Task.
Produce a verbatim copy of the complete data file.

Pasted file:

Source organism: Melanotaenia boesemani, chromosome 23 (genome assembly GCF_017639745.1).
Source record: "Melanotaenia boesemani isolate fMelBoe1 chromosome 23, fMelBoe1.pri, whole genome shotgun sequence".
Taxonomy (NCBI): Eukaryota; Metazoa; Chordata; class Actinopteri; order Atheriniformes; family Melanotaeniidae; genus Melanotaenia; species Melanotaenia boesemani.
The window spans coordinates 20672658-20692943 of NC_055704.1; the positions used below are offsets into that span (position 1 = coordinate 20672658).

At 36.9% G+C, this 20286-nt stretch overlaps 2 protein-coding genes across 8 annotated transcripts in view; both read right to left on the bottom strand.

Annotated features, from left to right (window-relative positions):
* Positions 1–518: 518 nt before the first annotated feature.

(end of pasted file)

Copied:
Source organism: Melanotaenia boesemani, chromosome 23 (genome assembly GCF_017639745.1).
Source record: "Melanotaenia boesemani isolate fMelBoe1 chromosome 23, fMelBoe1.pri, whole genome shotgun sequence".
Taxonomy (NCBI): Eukaryota; Metazoa; Chordata; class Actinopteri; order Atheriniformes; family Melanotaeniidae; genus Melanotaenia; species Melanotaenia boesemani.
The window spans coordinates 20672658-20692943 of NC_055704.1; the positions used below are offsets into that span (position 1 = coordinate 20672658).

At 36.9% G+C, this 20286-nt stretch overlaps 2 protein-coding genes across 8 annotated transcripts in view; both read right to left on the bottom strand.

Annotated features, from left to right (window-relative positions):
* Positions 1–518: 518 nt before the first annotated feature.